18 July, 2017
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The Ideal Weight for a Five-Year-Old
The healthy weight of your child depends on many factors. Although weight gain is a normal part of your child’s development, knowing how your 5-year old compares with other children of his age can help you to understand his health status. With the dramatic increase in childhood obesity, be sure to encourage your child to maintain a healthy weight and understand the importance of healthy habits.
Body Mass Index
The most common way to calculate weight based on age in your child is through the body mass index or BMI. Body mass index is used to determine if your child is at a healthy weight for his height. To calculate BMI, divide the weight of your child in pounds by his height in inches. Divide that number by the height in inches again and multiply that quantity by 703.
The Centers for Disease Control lists growth charts for BMI according to your child’s age. Use the BMI-for-age growth charts for children aged 2 to 19. This percentile ranking will tell you how your child compares to other children of his age in the United States. Physicians consider a healthy percentile between the 5th percentile but less than the 85th percentile. If a child is less than the 5th percentile, she is considered underweight. Ranges from the 85th to 95th percentile is considered overweight with over the 95th percentile obese.
In the case that your child does not fall between the healthy range for his weight, there are still factors to consider. For example, genetics, gender, hormones, physical activity, health problems, nutrition, and environment are factors that vary among all children and inevitably influence their rate of growth. Also consider the activity level of your child. For instance, a very athletic child may have more muscle mass and therefore a higher BMI, despite a lack of body fat. Likewise, a very active child may have a low BMI for his age yet still be healthy. Therefore, be sure to use BMI in conjunction with other assessments; skin-fold thickness measurements, evaluations of diet, physical activity and family history.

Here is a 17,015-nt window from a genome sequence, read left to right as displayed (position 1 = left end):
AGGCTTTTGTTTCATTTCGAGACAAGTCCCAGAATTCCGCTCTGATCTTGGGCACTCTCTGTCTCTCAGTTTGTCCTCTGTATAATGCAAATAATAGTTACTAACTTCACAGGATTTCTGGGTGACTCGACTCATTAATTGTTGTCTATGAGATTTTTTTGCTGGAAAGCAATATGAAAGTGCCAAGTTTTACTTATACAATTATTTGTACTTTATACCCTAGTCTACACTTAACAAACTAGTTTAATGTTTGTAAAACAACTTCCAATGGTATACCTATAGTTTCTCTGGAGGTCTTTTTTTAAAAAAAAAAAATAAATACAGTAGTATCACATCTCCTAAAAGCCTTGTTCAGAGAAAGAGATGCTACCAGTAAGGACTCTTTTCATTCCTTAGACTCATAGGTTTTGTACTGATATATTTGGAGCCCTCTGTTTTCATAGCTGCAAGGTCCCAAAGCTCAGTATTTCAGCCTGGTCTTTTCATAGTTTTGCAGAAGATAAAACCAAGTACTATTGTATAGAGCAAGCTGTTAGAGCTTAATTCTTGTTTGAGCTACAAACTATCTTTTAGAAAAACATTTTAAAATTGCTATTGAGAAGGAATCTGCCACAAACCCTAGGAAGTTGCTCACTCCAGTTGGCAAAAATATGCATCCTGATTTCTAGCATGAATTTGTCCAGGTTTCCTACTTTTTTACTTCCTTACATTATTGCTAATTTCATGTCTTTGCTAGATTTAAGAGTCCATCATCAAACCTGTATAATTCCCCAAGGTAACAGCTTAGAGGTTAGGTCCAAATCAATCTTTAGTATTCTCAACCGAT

Monitor your child for significant drifting or weight fluctuations over time. If your child gains or loses weight too fast, it may be signs of a potential problem. Particular things such as emotional problems, stress, depression, or even a traumatic event can strongly influence your child and his weight. Another reason for rapid weigh loss may be malnutrition -- one of the most common causes of growth problems, according to the Children's Hospital of Boston. If you notice weight fluctuations in your child, seek out the help of your doctor, child psychologist, or dietitian to determine your child’s weight issues.
Helping your child maintain his weight is a decision that will benefit him throughout his childhood. In order for him to be successful, guide him with a healthy diet, emotional support, and plenty of play time and physical activity. Make sure to provide nutritious foods and snacks at regularly scheduled times. Teach him the importance of only eating until they are satisfied to prevent the habit of overeating. In addition, try to make exercise a daily habit for them by participating in at least 60 minutes of exercise each day as recommended by the Dietary Guidelines for Americans in 2010. Most importantly, be a good example for your child to follow and watch him succeed as he grows.
- American Heart Association: Overweight in Children
- USDA: U.S. Department of Health and Human Services
- Kids Health: Growth Charts
- CDC: About BMI for Children and Teens
- National Network for Child Care: A Parent's Guide to Children's Weight
- Baylor College of Medicine: Children's BMI-percentile-for-age Calculator
- moodboard/moodboard/Getty Images